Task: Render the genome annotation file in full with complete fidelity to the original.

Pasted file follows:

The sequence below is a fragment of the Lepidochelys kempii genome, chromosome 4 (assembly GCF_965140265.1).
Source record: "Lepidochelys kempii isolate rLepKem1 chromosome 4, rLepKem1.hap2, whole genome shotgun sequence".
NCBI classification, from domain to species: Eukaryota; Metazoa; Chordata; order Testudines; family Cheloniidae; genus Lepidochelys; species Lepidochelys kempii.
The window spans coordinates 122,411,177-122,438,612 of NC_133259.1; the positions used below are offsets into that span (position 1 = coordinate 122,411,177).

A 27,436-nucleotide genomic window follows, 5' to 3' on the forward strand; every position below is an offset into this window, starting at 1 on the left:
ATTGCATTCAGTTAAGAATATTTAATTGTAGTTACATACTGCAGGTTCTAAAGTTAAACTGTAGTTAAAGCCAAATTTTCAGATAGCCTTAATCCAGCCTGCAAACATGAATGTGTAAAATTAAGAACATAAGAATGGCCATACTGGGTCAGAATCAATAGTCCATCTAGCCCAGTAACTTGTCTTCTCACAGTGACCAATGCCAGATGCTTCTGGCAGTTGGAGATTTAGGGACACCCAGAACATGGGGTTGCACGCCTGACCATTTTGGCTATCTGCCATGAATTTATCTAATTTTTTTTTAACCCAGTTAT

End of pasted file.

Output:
The sequence below is a fragment of the Lepidochelys kempii genome, chromosome 4 (assembly GCF_965140265.1).
Source record: "Lepidochelys kempii isolate rLepKem1 chromosome 4, rLepKem1.hap2, whole genome shotgun sequence".
NCBI classification, from domain to species: Eukaryota; Metazoa; Chordata; order Testudines; family Cheloniidae; genus Lepidochelys; species Lepidochelys kempii.
The window spans coordinates 122,411,177-122,438,612 of NC_133259.1; the positions used below are offsets into that span (position 1 = coordinate 122,411,177).

A 27,436-nucleotide genomic window follows, 5' to 3' on the forward strand; every position below is an offset into this window, starting at 1 on the left:
ATTGCATTCAGTTAAGAATATTTAATTGTAGTTACATACTGCAGGTTCTAAAGTTAAACTGTAGTTAAAGCCAAATTTTCAGATAGCCTTAATCCAGCCTGCAAACATGAATGTGTAAAATTAAGAACATAAGAATGGCCATACTGGGTCAGAATCAATAGTCCATCTAGCCCAGTAACTTGTCTTCTCACAGTGACCAATGCCAGATGCTTCTGGCAGTTGGAGATTTAGGGACACCCAGAACATGGGGTTGCACGCCTGACCATTTTGGCTATCTGCCATGAATTTATCTAATTTTTTTTTAACCCAGTTAT